After the creation of the State, this Urdu speaking community migrated to Pakistan and settled mainly in Karachi and Hyderabad, in Sindh province. Due to its experience in government jobs and training in Western education, this community, despite making 4 percent of the total population of the new country, occupied most of the position in State bureaucracy. The interest of this community was therefore to preserve its status and privileged position in power corridors and the easiest way to do this was to privilege the means that gives this community a leverage in keeping its hold on the power. Urdu, the language of this community, and English were made National and State languages , thus tilting the power balance in this community’s favor.
The first reaction to such attempted exclusion from power came from Bengal and then from Sindh. The economics behind the was comparative disadvantage non-Urdu speaking community would face in accumulating necessary human capital, due to language handicap, to build up adequate credentials to claim the share in power. Urdu being national language also entitles it to be the language of curriculum, along with English, and thus making gains in higher education and possibilities of socio-economic advancement contingent on it. Bengal seceded from Pakistan in 1971 to form Bangladesh.
The fight for power in Sindh was going to take more deadly form in the coming years. One of the first preludes to the coming storm was the boycott of exams in 1958 by the Sindhi students. This imbalance of opportunities which State education program promoted served to create a division rather than producing nation united along linguistic lines. The ascendancy of Zulfikar Ali Bhutto, a Sindhi politician, opened a new chapter in this struggle for power. His government reserved 60 percent quota for government jobs for the rural Sindh, inhabited mainly by Sindhi speaking people and made Sindhi, provincial language alongside Urdu. This was now resented by Urdu speaking community, for it  hurt their privileged access to power and resulted in massive language riots in 1973. Another factor that contributed to tensions in the province was increased migration to Karachi of other ethnic groups such as Pashtuns, and easy availability of arms in the wake of Afghan Jihad.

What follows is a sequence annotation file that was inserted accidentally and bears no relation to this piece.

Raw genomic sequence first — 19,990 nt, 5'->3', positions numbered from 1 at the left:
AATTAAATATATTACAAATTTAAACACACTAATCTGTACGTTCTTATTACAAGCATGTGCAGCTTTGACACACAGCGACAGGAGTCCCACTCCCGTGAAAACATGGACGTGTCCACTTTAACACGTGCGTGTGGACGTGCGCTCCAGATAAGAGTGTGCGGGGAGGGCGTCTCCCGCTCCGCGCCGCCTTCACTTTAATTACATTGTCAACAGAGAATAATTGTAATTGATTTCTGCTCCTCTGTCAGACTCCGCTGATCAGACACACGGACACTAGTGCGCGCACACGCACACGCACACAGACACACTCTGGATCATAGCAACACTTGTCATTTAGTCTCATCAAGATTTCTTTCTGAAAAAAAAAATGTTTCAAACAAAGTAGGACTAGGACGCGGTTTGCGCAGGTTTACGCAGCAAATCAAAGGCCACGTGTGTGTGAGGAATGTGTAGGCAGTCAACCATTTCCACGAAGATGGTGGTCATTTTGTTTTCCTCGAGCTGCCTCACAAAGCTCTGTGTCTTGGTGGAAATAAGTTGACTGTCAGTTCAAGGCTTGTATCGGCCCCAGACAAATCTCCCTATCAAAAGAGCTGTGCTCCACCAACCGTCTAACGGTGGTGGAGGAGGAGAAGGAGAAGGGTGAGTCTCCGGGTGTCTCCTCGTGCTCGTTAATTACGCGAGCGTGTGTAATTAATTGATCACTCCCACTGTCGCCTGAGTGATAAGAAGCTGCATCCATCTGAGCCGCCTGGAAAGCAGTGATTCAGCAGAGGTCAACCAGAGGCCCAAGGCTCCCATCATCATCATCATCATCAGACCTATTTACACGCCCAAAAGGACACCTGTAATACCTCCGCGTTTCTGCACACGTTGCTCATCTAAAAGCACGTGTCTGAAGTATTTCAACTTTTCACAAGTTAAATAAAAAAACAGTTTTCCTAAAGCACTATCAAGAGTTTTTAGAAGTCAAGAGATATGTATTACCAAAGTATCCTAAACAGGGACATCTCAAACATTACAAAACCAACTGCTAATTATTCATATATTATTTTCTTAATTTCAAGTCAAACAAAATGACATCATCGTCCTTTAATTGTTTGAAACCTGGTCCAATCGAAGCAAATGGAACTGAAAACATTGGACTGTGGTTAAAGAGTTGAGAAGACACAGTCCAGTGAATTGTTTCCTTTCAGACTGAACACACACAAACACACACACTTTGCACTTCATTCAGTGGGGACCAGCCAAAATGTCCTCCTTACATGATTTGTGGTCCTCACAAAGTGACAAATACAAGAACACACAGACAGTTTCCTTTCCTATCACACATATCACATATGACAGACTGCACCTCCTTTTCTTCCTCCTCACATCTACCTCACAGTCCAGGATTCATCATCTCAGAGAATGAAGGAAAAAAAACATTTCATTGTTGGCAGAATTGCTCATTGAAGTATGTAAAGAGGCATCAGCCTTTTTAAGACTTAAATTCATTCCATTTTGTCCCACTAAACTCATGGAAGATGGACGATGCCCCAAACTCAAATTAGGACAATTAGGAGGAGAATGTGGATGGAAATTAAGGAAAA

The point that I intend to emphasize here is that ethnic terrorism was not due to one group or the other emerging from within society and spontaneously starting using violence as political tool rather the usage of the violence as political strategy, i.e. terrorism, was determined by the degree of exclusion that it faced in its bid for power. This degree of exclusion makes terrorism an attractive political strategy whose overall incentive is provided by the State itself, through its power to generate rents.
It was in the interest of the ruling regime in earlier years to make the language that they speak the language of power and promote it through its education program. But that merely served to sharpen the ethnic divisions for what it actually meant for indigenous communities was handicap in securing government jobs and power. The likely consequences of such policy is the political mobilization of a community to pursue its interest and, since that naturally means, soaring community consciousness, it further served to entrench ethnic divisions. Terrorism in this case is one strategy among others through which the community negotiates its interest with the power group running the State and rest of the communities.
The negative externalities of Afghan Jihad, such as weapons and drug flow, is blamed as one of the factor that contributed towards ethnic terrorism in Pakistan. This is true but this should not be mistaken as the root cause of terrorism since Afghan Jihad merely served as an exogenous factor which made violence less costly through the easy availability of arms. The role of language is excluding the Baluch people from power is evident from the fact most of the bureaucracy to run the provincial administration has be imported from outside the province.